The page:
After diagnosing a pregnancy loss, doctors sometimes offer women a choice of miscarriage treatment. The options are usually to wait for a natural miscarriage, have a D&C, or use medication to bring on the miscarriage bleeding.
If your pregnancy loss involved a medical emergency such as a ruptured ectopic pregnancy or a hemorrhage, you may have had no choice but surgery. But if you do have a choice in your treatment, each of your options has possible pros and cons depending on your situation and personal outlook.
Early in pregnancy, a miscarriage will be very similar to a heavy, crampy menstrual period. It may start with brown spotting that changes to heavier bleeding, sometimes with large blood clots. The bleeding may last up to two weeks, but it should not be heavy for that entire time. (The general rule is that if you are soaking through a menstrual pad in under an hour that you should go to the emergency room.)
The cramps in a natural miscarriage can range from mild to very strong. Your doctor can recommend painkillers to help you handle the cramping.
Some women prefer nonsurgical miscarriage because they want to avoid the ordeal of checking into the hospital, or they may feel that a D&C is too invasive. Women may also want to avoid the minor risks of complications from a D&C (these risks are very small) or they may want to collect the tissue for burial (but remember that in early pregnancy the baby will probably not be recognizable).
If a doctor diagnoses a miscarriage before any bleeding has started, a miscarriage may take days or even weeks to happen without intervention. Obviously, this can be a drawn out and emotionally difficult waiting process, but 80% to 90% of women with diagnosed miscarriage will miscarry within two to six weeks without complications.
If bleeding has started and the woman chooses to wait, she should be sure to follow her practitioner’s recommendations and probably check in for a follow-up appointment in order to be sure that everything has cleared the uterus and her hCG levels have returned to zero.
If a doctor diagnoses a miscarriage but the bleeding has not yet started and the woman prefers to avoid a D&C, the doctor may prescribe a prostaglandin medication such as misoprostol to speed the process along. In these cases, the miscarriage will happen in the same manner as a nonsurgical loss without medication, but the medication will make the process begin more quickly.
Sometimes doctors will medication to treat confirmed or probable ectopic pregnancies that are not at immediate risk of rupturing. For an ectopic pregnancy, the standard medical treatment is methotrexate.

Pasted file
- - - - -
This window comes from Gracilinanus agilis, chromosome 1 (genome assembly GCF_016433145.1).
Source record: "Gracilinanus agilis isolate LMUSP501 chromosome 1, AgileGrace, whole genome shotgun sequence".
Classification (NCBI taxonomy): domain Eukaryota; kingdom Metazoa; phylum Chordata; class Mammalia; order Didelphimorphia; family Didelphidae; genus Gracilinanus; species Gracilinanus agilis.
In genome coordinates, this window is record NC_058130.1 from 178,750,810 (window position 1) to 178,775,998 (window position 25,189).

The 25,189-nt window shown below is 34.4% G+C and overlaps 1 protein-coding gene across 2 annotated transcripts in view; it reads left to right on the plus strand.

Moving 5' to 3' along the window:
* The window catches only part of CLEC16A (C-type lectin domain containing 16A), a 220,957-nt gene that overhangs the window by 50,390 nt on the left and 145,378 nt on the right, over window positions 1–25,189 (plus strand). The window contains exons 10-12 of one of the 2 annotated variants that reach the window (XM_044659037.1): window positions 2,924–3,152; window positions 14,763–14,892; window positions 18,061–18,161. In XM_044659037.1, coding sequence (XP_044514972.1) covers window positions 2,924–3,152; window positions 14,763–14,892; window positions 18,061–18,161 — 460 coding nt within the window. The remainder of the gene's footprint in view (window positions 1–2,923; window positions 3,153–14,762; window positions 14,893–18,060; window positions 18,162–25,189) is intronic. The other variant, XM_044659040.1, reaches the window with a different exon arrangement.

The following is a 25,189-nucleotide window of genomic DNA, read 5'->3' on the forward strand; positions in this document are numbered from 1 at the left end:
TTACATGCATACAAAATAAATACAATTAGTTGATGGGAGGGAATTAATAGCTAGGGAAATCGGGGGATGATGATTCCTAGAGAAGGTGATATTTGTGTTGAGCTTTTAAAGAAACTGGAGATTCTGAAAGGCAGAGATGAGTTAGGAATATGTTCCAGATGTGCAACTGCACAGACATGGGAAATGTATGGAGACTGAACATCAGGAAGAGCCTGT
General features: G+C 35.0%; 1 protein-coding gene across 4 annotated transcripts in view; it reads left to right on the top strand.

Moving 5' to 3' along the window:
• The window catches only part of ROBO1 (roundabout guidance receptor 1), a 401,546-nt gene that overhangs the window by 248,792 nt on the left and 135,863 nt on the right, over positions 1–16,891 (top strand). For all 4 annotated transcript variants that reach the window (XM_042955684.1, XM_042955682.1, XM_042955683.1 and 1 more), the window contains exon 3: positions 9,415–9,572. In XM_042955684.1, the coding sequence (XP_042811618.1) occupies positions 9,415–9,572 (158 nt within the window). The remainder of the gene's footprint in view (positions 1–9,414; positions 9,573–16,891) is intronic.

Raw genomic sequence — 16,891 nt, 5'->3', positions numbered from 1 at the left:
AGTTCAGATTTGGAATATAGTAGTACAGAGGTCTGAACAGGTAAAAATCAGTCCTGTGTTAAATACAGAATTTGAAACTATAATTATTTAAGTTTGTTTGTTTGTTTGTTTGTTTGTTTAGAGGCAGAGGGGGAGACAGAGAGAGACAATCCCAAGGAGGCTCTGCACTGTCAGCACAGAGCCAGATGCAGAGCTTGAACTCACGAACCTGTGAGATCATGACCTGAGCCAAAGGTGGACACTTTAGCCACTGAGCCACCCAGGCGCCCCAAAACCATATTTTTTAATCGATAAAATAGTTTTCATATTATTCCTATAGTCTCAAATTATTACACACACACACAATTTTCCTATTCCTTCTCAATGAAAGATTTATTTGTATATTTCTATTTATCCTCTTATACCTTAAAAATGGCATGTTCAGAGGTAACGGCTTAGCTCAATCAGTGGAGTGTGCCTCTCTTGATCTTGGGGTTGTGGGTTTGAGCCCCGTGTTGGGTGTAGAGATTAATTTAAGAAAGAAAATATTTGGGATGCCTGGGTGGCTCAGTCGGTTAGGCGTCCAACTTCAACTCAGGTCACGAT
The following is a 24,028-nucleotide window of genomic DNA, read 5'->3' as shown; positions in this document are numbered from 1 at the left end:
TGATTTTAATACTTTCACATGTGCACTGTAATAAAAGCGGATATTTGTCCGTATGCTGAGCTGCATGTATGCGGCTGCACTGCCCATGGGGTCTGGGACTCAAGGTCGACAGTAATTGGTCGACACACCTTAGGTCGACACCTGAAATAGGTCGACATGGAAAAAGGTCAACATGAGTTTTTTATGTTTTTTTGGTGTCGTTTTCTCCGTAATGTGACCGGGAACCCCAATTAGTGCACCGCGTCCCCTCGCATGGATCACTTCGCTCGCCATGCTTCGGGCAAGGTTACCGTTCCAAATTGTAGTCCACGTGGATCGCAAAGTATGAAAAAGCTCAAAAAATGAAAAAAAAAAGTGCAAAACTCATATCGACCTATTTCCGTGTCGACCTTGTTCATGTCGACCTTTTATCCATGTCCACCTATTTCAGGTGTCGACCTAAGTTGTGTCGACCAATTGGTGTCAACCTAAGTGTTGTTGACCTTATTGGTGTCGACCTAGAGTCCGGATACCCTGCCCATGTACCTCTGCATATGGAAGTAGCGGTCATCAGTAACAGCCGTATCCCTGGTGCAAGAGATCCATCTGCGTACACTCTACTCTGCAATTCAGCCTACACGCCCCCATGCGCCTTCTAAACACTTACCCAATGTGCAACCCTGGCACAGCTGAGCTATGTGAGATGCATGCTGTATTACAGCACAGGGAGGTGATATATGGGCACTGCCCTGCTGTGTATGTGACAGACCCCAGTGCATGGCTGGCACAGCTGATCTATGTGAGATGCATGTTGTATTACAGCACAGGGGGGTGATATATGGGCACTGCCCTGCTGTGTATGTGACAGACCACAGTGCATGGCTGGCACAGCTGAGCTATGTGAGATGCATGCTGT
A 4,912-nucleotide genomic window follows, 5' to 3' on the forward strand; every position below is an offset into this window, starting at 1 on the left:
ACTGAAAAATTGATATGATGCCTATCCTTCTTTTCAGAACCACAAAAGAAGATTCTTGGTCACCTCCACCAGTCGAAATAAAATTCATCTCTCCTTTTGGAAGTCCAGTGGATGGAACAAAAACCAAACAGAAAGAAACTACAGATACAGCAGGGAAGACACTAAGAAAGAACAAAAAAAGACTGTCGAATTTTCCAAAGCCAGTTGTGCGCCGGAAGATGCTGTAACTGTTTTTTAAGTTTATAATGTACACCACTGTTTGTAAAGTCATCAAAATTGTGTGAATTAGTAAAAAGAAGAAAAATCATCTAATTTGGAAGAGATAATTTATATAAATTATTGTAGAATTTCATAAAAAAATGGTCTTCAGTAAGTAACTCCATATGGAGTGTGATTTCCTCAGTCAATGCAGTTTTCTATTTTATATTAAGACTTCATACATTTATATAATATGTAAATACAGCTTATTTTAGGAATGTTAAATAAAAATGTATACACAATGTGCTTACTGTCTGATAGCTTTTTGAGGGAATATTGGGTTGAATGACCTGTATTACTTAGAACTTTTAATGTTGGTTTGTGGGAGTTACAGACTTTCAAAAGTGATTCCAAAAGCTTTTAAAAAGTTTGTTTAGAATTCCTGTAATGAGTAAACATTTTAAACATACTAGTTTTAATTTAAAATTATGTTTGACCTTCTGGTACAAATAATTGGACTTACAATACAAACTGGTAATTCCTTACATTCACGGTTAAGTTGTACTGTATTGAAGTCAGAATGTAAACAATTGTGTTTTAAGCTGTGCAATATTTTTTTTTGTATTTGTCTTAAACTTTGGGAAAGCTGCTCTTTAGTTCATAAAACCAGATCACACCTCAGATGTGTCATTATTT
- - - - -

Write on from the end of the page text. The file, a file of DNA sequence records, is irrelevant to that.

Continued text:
Although these medications are safe for most women, they do carry risks of hemorrhage and severe cramping. If you choose this option, your doctor should advise you of any warning signs that might indicate you need medical attention, and you should probably not travel until your doctor evaluates you again to be sure your miscarriage is complete.
Most of the time, a surgical management of miscarriage will be a procedure called a D&C, or dilation and curettage. In a D&C, the woman checks into the hospital and after a pre-surgical workup, she gets either local or general anesthesia. Then the doctor dilates the cervix and scrapes away and/or vacuums the uterine lining. Afterward, she usually is discharged the same day with a prescription for pain medication and a recommendation to see her doctor for a follow-up appointment a few days or a week or two later.
Some doctors will perform a D&C in the office so that the woman does not need to check into the hospital.
A D&C may be necessary for a miscarriage that poses an immediate threat to the woman’s health, such as if a woman is hemorrhaging or if she has tissue retained in the uterus after a natural miscarriage. Surgical management may also be the recommended option in some ectopic pregnancies and in later pregnancy losses.
When they have a choice, sometimes women prefer a D&C over a nonsurgical miscarriage. A D&C provides the fastest closure, particularly in losses where the bleeding has not yet started. Some women may wish to avoid having a visual image of the remains of the pregnancy, and sometimes a D&C makes it easier to collect tissue for chromosome analysis to rule out chromosomal abnormalities in recurrent losses.
Some doctors also use D&C as the default medical treatment for all miscarriages for the above reasons; it can also be a more convenient way to help the woman find closure more quickly and prevent later medical complications. (Nonsurgical miscarriages are associated with a greater risk of later unplanned admission to a hospital, although 80% to 90% are able to miscarry at home without intervention.) If you prefer nonsurgical management and your doctor is recommending a D&C in the absence of a clear medical need, tell your doctor of your preference and he or she will probably accommodate your wishes.
Regardless of the management option, be sure to seek support resources and lean on your family and friends in the time of your grief. If you are having recurrent miscarriages, read up on possible causes and tests you may want to pursue before trying again.
Butler, Charles, Gary Kelsberg, and Leilani St. Anna. "How long is expectant management safe in first-trimester miscarriage?" Journal of Family Practice Oct 2005. [Online]. 24 Sept 2007.
U.S. Food and Drug Administration, "Mifeprex (mifepristone) Information." Drug Information. 29 Aug 2007. U.S. Food and Drug Administration. 24 Sep 2007.